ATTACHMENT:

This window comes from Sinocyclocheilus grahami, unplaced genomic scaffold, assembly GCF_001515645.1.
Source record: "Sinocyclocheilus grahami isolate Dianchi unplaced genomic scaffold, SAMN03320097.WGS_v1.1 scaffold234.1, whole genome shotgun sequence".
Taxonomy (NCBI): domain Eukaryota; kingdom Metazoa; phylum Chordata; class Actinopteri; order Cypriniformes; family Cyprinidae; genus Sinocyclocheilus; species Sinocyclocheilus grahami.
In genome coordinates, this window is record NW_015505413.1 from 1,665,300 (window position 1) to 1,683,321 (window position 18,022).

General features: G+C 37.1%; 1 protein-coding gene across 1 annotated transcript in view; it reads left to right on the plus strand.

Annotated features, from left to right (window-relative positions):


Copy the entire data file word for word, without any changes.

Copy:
This window comes from Sinocyclocheilus grahami, unplaced genomic scaffold, assembly GCF_001515645.1.
Source record: "Sinocyclocheilus grahami isolate Dianchi unplaced genomic scaffold, SAMN03320097.WGS_v1.1 scaffold234.1, whole genome shotgun sequence".
Taxonomy (NCBI): domain Eukaryota; kingdom Metazoa; phylum Chordata; class Actinopteri; order Cypriniformes; family Cyprinidae; genus Sinocyclocheilus; species Sinocyclocheilus grahami.
In genome coordinates, this window is record NW_015505413.1 from 1,665,300 (window position 1) to 1,683,321 (window position 18,022).

General features: G+C 37.1%; 1 protein-coding gene across 1 annotated transcript in view; it reads left to right on the plus strand.

Annotated features, from left to right (window-relative positions):